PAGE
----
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We'll be back with recharged batteries and lots of new entries in September. Have a great summer*!As usual, please send any questions you have about using SAS or R.*Not valid in the southern hemisphere.

For SAS users, one hassle in trying things in R, let alone migrating, is the difficulty of getting data out of SAS and into R. In our book (section 1.2.2) and in a blog entry we've covered getting data out of SAS native data sets. Unfortunately, for ...

In Example 9.1, we showed a binning approach to plotting bivariate relationships in a large data set. Here we show more sophisticated approaches: transparent overplotting and formal two-dimensional kernel density estimation. We use the 10,000 simulat...

Contrary to previous reports, we started blogging after our book was published, with the conceit that we were adding examples to the book. Today marks the second anniversary of the book's appearance and of the blog. To celebrate, we're turning over o...

The scatterplot is one of the most ubiquitous, and useful graphics. It's also very basic. One of its shortcomings is that it can hide important aspects of the marginal distributions of the two variables. To address this weakness, you can add a histo...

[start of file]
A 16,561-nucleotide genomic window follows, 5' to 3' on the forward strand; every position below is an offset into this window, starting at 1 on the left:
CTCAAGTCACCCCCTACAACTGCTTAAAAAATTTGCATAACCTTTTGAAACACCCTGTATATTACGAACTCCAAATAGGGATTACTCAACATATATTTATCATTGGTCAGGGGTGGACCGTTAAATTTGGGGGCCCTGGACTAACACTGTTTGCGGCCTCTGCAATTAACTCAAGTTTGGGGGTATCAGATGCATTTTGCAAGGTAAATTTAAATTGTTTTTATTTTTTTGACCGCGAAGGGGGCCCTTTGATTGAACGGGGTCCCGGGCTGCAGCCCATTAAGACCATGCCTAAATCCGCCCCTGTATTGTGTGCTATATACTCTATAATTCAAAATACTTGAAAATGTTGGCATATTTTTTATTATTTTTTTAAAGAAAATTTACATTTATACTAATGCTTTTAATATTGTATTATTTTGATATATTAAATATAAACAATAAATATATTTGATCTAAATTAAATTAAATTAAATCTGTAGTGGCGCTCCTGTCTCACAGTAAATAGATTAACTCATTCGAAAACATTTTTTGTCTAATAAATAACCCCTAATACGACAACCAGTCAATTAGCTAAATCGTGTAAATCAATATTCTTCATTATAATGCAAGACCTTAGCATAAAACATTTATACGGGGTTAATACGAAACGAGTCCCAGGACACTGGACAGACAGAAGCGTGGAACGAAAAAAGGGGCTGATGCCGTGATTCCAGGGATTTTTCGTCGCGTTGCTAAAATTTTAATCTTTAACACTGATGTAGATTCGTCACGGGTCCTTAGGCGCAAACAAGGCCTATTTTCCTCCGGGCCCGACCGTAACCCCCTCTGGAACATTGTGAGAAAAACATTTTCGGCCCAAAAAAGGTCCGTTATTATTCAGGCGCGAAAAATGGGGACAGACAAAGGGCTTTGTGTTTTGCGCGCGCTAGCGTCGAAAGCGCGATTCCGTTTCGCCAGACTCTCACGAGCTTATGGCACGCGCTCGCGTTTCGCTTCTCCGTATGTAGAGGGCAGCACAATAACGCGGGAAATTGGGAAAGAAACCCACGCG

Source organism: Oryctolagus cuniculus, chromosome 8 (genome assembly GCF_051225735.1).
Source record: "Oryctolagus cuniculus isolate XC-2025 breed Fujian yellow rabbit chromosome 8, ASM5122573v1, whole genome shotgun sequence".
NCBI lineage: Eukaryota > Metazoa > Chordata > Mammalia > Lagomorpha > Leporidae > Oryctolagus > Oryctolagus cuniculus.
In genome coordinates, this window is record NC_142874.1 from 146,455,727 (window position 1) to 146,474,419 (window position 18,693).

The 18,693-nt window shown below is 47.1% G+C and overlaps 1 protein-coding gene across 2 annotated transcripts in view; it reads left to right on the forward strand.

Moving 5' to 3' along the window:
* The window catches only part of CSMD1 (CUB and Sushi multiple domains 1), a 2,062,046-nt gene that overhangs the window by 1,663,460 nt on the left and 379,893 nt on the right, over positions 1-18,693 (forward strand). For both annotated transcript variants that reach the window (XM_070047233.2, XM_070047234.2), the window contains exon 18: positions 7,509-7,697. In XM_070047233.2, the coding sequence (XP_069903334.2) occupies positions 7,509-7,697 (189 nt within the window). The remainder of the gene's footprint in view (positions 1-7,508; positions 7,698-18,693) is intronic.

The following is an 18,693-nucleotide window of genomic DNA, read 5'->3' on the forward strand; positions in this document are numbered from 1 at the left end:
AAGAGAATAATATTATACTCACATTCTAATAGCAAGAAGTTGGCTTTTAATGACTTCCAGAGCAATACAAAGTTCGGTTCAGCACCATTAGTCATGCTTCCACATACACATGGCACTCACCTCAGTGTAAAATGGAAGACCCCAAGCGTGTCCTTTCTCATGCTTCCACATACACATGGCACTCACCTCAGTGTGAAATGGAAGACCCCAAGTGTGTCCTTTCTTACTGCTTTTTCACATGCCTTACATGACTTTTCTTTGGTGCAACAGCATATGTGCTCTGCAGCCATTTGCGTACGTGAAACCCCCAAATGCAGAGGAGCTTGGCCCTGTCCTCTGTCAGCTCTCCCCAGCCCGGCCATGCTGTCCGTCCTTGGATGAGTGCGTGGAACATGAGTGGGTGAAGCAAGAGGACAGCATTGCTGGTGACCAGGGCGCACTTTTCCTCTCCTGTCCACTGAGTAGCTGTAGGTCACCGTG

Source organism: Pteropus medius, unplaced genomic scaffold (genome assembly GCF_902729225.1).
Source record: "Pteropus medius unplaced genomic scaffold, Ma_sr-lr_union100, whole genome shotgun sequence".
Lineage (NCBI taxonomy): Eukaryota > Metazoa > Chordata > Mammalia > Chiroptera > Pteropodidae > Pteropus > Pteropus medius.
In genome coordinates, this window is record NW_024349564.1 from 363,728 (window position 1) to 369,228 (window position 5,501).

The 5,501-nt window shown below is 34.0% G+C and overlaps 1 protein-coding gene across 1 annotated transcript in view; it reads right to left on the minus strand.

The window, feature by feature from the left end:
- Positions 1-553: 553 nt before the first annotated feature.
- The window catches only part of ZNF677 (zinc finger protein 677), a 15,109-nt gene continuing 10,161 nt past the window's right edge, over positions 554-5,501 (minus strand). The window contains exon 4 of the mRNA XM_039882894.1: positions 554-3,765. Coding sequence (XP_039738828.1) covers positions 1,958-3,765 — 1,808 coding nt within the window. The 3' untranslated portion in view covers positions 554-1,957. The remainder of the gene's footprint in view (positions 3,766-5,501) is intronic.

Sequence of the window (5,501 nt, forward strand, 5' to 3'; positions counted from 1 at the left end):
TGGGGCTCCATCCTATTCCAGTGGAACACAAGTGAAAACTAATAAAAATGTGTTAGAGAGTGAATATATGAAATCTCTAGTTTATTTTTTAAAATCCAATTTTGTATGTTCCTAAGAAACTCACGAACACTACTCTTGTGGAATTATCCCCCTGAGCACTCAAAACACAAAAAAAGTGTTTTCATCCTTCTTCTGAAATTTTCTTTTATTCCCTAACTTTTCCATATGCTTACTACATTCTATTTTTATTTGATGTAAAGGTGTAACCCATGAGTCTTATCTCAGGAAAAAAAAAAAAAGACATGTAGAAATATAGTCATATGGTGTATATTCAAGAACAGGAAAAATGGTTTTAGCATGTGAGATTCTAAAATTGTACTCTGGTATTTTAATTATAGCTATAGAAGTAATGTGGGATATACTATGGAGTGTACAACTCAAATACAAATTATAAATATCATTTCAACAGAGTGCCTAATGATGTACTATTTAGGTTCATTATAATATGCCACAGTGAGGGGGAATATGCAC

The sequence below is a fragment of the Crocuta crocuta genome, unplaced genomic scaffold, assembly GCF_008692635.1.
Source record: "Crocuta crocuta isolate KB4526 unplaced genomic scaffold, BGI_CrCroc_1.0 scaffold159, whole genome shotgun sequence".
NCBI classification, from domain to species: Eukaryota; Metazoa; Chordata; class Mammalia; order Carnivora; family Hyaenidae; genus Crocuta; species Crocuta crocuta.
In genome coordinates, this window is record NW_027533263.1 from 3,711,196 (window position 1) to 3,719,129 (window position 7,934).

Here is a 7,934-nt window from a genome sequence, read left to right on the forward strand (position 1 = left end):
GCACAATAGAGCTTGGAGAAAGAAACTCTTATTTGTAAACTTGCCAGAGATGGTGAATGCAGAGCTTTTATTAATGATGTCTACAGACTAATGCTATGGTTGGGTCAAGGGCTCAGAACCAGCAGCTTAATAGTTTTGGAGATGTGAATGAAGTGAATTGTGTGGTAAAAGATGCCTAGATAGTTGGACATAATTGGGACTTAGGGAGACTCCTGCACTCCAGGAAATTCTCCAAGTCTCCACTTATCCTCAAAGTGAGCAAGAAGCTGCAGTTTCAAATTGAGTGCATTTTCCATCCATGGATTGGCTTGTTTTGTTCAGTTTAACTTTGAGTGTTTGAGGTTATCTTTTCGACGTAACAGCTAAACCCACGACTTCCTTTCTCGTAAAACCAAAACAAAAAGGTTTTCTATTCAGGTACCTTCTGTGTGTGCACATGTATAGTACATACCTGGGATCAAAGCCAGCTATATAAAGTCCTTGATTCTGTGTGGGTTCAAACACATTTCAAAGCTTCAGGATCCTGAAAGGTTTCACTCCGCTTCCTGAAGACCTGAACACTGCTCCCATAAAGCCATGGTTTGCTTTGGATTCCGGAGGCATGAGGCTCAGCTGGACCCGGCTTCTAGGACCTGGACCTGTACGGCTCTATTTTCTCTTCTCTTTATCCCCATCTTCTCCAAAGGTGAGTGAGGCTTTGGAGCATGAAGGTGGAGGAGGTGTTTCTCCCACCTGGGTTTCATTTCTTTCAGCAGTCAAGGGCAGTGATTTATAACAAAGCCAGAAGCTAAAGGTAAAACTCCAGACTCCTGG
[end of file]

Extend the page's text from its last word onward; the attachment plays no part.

It's often useful to compare histograms for some key variable, stratified by levels of some other variable. There are several ways to display something like this. The simplest may be to plot the two histograms in separate panels.SASIn SAS, the most d...

Cramer's V is a measure of association for nominal variables. Effectively it is the Pearson chi-square statistic rescaled to have values between 0 and 1, as follows:V = sqrt(X^2 / )where X^2 is the Pearson chi-square, n...

Microsoft Excel is an awkward tool for data analysis. However, it is a reasonable environment for recording and transfering data. In our consulting practice, people frequently send us data in .xls (from Excel 97-2003) or .xlsx (from Excel 2007 or 201...

Usually, we're content to use a pseudo-random number generator. But sometimes we may want numbers that are actually random-- an example might be for randomizing treatment status in a randomized controlled trial.The site Random.org provides truly rando...

It's often necessary to combine data from two data sets for further analysis. Such merging can be one-to-one, many-to-one, and many-to-many. The most common form is the one-to-one match, which we cover in section 1.5.7. Today we look at a one-to-man...